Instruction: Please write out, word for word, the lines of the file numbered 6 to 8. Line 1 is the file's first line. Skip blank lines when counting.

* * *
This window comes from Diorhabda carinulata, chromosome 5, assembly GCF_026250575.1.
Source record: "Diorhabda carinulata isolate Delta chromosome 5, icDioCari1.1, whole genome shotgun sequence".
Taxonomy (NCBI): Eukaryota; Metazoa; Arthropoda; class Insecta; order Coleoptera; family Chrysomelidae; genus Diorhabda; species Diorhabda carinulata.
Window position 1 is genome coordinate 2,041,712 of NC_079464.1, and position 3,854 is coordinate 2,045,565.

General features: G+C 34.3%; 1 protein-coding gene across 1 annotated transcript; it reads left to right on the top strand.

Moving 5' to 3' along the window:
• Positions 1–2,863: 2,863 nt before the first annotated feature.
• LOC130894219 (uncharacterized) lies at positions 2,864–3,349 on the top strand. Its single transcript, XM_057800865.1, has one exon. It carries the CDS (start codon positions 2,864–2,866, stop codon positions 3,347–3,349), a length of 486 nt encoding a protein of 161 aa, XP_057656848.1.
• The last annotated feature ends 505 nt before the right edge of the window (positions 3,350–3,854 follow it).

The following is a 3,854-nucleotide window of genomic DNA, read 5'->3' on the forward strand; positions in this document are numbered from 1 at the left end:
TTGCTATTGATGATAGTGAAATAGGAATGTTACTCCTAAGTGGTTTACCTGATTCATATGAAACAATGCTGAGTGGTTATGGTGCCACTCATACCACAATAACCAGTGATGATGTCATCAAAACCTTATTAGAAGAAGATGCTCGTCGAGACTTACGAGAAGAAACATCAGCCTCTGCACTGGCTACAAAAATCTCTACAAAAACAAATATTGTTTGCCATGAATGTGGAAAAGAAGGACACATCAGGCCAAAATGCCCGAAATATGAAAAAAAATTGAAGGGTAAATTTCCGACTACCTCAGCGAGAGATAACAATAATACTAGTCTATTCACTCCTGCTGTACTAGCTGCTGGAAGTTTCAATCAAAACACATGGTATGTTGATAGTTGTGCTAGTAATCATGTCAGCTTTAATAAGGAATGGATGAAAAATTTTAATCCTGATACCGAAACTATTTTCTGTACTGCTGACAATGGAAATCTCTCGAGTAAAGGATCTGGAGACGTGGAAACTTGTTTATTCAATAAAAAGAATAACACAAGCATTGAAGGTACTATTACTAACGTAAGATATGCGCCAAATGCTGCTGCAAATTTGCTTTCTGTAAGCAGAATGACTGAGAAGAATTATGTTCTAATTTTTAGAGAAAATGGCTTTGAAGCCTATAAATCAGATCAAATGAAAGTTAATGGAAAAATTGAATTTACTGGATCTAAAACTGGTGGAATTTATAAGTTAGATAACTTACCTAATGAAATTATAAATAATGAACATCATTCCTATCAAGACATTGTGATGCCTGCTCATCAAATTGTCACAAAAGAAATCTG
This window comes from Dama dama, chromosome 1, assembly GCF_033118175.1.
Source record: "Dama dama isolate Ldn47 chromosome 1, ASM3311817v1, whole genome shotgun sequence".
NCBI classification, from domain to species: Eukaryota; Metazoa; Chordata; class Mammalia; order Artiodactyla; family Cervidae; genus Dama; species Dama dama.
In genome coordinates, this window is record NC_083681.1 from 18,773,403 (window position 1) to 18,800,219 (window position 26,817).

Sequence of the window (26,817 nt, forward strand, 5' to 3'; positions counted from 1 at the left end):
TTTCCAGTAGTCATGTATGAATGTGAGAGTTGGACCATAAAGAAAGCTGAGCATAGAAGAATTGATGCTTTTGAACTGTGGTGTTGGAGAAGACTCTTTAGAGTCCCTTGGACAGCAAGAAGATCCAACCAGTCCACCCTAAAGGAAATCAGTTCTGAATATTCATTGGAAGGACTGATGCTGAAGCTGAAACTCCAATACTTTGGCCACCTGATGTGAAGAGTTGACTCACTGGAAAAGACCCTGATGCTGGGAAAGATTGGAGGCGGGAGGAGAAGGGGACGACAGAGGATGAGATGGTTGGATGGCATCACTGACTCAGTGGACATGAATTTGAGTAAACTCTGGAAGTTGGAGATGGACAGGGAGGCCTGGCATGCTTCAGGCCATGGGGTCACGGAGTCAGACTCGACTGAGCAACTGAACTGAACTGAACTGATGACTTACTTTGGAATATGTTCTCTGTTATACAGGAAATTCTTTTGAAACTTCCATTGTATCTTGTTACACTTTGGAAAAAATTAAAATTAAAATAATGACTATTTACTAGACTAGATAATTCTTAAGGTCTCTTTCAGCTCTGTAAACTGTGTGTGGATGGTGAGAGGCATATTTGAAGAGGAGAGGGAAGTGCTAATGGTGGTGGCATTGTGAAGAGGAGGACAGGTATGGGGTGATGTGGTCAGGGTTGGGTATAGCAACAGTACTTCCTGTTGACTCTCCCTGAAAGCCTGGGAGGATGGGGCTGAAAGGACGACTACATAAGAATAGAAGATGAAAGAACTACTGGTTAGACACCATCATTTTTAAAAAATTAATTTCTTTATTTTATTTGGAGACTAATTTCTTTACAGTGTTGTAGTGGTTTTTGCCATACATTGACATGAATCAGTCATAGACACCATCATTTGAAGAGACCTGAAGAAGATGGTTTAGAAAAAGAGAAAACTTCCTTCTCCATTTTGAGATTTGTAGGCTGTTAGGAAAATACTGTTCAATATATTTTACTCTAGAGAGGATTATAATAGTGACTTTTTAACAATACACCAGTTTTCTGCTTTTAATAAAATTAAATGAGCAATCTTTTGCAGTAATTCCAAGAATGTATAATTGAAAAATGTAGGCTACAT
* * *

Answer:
Moving 5' to 3' along the window:
• Positions 1–2,863: 2,863 nt before the first annotated feature.
• LOC130894219 (uncharacterized) lies at positions 2,864–3,349 on the top strand. Its single transcript, XM_057800865.1, has one exon. It carries the CDS (start codon positions 2,864–2,866, stop codon positions 3,347–3,349), a length of 486 nt encoding a protein of 161 aa, XP_057656848.1.